While all this chit-chat was going over a two to three week period, Fortner sent to first pretend-mom a web link of child pornography and a screenshot of a seven-to-nine-year-old girl being sexually abused. He then asked this pretend mom to send him a picture (presumably a sexually explicit one of her children. The pretend mom sent a photo of herself instead, to which Fortner replied, “[c]ool, you don’t look too much like a cop.”
At that juncture, law enforcement had sufficient probable cause to arrest Fortner on child pornography charges and more than enough evidence to have his parole revoked.
But law enforcement wanted more.
They let the “bond” grow between the pedophile and the pretend moms knowing that he would eventually ask for a face-to-face meet with them and their children. Fortner did exactly that, and the first pretend mom assured him that if everything went okay during the meeting, she would allow him to take things further with the children.
The meeting took place at a local restaurant where Fortner stated he wanted to have sex with the children. He was promptly arrested.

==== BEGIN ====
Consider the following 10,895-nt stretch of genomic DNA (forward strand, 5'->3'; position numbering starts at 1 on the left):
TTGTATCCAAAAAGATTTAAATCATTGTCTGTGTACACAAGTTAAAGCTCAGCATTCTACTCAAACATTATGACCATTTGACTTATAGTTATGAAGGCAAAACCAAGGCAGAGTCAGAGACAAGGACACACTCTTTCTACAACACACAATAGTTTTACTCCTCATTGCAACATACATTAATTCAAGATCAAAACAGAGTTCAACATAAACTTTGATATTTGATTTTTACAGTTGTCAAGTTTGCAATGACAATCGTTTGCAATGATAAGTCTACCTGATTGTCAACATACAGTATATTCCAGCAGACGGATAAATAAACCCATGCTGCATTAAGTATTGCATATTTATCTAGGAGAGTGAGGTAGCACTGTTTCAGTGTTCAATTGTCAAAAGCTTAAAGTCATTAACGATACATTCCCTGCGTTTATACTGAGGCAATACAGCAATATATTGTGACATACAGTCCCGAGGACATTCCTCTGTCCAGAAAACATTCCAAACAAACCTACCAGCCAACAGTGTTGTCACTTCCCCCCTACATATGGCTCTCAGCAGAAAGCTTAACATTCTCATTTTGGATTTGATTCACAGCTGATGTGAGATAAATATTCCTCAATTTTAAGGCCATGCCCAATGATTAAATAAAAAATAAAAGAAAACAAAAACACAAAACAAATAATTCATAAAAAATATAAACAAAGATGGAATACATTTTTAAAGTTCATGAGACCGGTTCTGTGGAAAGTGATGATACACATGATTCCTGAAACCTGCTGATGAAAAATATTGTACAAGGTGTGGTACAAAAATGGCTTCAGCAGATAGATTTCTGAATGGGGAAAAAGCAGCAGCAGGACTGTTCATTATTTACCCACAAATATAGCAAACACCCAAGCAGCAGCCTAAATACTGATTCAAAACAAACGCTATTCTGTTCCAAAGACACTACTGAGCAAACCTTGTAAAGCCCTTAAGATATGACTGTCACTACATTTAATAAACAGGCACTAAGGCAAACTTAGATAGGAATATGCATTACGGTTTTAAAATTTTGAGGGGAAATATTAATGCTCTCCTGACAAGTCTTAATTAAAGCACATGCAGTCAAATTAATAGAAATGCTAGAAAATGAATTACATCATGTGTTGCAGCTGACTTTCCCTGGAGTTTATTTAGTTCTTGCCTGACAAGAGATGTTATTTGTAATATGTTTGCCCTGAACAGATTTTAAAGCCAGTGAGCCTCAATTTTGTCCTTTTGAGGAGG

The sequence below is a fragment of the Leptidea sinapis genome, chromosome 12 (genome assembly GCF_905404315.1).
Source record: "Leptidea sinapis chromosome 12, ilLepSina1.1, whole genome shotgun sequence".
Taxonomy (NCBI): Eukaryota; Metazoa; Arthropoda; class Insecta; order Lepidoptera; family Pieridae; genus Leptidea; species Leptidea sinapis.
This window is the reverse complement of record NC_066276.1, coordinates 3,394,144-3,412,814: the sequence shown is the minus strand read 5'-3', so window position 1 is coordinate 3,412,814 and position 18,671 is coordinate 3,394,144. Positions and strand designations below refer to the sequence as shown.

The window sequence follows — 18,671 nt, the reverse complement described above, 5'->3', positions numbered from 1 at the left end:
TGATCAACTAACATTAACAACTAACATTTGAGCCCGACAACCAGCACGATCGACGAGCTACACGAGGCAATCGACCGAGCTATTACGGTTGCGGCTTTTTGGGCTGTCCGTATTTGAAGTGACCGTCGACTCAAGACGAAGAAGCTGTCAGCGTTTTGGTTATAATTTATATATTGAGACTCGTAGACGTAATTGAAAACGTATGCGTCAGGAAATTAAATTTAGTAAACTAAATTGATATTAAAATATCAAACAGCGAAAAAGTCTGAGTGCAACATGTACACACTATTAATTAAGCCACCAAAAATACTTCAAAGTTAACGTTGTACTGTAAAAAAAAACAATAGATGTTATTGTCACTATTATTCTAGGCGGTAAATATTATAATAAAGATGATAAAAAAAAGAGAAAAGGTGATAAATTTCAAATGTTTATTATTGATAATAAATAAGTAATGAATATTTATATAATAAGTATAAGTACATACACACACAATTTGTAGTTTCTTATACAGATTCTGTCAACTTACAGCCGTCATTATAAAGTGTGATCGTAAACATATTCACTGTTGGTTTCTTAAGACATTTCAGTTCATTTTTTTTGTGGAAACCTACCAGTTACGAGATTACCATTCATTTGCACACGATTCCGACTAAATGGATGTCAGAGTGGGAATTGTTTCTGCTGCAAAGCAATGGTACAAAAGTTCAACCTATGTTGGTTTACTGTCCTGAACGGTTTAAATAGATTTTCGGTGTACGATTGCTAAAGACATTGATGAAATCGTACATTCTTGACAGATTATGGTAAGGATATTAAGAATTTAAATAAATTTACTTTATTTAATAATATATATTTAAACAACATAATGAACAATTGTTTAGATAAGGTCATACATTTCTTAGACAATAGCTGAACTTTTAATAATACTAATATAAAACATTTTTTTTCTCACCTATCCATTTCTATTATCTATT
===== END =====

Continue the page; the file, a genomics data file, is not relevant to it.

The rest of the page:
18 U.S.C. § 2260A Adds Ten Years to Sex Offender’s Sentence
Federal prosecutors in the Southern District of Ohio charged Fortner with two counts: 1) attempting to coerce a minor into illegal sexual activity in violation of 18 U.S.C. § 2422(b), and 2) violation of a statutory provision of 18 U.S.C. § 2260A that adds ten years to a registered sex offender’s sentence upon conviction of a federal offense involving a minor.
In May 2018, Fortner pled guilty to count one but moved to have the second count dismissed because his underlying offense did not involve an actual minor.
On February 14, 2019, Fortner was sentenced to 20 years for attempting to coerce a minor into illegal sexual while registered as a sex offender.
Fortner appealed the registered sex offender sentence enhancement to the Sixth Circuit Court of Appeals. That court on November 25, 2019 stated the precise question presented for its review:
“Does a sex offender commit an ‘offense involving a minor’ if, in the course of a sting operation, he attempts to commit a sex crime with a pretend child? We think he does.”
- 2260A specifically provides: “Whoever being required by Federal or other law to register as a sex offender, commits a felony offense involving a minor under [a specified federal offense], shall be sentenced to a term of imprisonment of 10 years.”